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Saturday, 21 January 2012

An extraordinary baroque pearl pendant by LALIQUE


When Rene Lalique presented seventeen pieces and four drawings in 1985 at the Salon des Artistes in Paris the jewellery world went upside down. Not only was a pioneer and created the Art Nouveau style, he was a true rebel and questioned all the basic principles that had grounded jewellery for centuries: A piece should be valued for the artistry of its design and its colour harmony more than for the price of the precious metals and stones it displayed. And he went further, to prove it, his designs used all kind of affordable semi precious stones, enamel and unconventional materials like ivory or tortoiseshell. At the Paris Exposition Universelle in 1900 he was already revered as a Modernist genius and the style had rapidly expanded across Europe and the US. By 1905 the Art Nouveau movement had disappeared; it died of its own success, the "cheapness" of the materials attracted many craftsmen, artists and jewellers that could not have afforded entering the trade otherwise, they were driven by an unprecedented demand also caused by the prices. Thus, a huge number of replicas and uninteresting cheap versions of Lalique's work flooded the market and the style was then dismissed by the elite.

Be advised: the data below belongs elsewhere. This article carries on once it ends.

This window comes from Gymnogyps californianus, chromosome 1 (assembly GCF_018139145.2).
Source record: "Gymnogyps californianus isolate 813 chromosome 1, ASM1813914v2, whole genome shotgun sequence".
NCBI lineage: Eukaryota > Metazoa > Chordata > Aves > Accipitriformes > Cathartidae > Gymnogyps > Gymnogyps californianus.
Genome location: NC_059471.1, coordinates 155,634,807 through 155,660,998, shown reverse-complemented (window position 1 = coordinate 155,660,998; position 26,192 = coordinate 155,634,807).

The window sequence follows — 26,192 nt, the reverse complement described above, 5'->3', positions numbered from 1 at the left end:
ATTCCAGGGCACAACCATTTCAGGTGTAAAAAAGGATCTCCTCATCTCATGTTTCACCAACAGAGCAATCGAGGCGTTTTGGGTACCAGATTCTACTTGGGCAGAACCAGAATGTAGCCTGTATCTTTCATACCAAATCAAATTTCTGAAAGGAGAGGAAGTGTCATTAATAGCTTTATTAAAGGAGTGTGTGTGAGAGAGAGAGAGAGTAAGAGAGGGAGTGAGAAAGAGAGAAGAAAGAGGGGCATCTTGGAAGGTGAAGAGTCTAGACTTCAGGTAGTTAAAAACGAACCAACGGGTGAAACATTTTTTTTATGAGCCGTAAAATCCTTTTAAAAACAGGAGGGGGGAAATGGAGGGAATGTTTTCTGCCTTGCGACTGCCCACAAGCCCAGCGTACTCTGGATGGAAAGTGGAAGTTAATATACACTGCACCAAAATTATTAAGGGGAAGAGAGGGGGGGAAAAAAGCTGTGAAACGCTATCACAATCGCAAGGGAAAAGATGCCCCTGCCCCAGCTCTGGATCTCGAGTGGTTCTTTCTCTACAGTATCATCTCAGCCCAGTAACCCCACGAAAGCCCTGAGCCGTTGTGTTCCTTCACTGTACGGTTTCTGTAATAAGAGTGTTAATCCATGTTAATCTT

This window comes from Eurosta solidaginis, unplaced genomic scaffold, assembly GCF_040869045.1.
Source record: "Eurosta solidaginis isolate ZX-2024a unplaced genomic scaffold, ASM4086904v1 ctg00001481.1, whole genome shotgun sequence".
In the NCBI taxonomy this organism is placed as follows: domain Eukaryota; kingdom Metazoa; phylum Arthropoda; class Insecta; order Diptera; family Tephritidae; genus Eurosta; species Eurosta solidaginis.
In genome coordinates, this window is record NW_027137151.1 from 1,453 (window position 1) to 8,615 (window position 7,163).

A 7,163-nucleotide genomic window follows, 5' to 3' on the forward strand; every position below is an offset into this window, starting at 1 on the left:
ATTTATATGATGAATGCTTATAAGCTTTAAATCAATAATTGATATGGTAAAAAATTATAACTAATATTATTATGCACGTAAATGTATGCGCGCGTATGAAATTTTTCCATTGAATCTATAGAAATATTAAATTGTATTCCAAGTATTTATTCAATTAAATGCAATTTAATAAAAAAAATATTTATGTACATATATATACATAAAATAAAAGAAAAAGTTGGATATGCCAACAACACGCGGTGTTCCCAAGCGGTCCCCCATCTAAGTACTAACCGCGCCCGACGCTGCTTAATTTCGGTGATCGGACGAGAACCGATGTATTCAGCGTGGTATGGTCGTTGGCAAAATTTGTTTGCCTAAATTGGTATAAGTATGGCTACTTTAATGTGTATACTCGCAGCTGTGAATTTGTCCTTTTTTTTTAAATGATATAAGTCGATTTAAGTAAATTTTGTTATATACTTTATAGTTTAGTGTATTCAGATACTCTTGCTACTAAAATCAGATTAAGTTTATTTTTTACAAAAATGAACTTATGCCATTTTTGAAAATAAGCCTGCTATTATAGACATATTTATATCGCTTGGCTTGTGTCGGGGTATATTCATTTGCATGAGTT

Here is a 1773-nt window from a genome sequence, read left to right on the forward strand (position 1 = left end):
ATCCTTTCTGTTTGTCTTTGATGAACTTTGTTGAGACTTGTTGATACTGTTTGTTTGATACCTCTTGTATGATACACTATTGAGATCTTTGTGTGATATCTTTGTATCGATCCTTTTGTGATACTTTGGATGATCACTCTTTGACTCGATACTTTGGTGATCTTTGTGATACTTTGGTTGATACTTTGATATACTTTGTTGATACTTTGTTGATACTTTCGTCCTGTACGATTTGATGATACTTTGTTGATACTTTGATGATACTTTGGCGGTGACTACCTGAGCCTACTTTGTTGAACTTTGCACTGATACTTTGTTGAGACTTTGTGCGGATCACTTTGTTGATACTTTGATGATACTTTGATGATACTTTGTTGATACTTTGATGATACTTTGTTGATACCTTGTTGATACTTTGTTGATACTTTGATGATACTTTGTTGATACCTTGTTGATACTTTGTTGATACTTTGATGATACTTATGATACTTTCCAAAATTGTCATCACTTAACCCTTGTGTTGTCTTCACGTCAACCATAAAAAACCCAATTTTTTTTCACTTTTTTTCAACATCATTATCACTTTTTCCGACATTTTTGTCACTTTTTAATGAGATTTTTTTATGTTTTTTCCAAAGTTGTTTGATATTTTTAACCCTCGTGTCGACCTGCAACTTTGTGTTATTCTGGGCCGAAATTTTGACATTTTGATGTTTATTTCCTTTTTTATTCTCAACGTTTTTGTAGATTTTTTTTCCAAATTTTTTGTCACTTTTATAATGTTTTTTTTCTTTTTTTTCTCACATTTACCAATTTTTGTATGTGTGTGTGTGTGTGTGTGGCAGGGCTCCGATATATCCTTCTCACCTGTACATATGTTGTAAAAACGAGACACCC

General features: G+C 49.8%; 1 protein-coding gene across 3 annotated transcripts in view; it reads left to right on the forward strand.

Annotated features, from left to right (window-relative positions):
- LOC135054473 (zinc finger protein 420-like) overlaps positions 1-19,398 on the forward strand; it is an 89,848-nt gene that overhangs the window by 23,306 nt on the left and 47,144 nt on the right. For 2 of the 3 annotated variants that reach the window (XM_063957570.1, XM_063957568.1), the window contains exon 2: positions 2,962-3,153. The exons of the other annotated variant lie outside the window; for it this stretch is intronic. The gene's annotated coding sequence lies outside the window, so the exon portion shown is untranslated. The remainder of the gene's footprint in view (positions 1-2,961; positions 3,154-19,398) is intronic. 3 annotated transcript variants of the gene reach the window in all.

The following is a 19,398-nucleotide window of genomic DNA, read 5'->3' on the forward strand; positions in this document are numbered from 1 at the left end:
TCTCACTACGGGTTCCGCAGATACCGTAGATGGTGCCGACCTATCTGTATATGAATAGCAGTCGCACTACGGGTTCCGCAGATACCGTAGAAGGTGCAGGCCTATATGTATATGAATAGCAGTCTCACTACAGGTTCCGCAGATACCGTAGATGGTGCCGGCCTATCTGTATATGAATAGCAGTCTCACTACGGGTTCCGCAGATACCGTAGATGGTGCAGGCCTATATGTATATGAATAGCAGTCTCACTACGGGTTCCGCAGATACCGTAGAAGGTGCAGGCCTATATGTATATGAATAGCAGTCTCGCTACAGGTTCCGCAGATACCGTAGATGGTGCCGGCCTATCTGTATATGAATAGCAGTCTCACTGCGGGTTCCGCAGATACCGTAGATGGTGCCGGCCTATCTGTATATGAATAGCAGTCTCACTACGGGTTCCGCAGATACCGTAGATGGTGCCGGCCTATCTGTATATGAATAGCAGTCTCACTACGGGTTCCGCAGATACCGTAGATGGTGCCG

Only Lalique's creations and those a few others like George Fouquet, Gaillard, Henry Vever Wolfers or Louis Comfort Tiffany have survived as true masterpieces. The pendant above is a great example of this and it is part of a small collection of important Art Nouveau pieces that will be auctioned at Sotheby's New York on february 9th.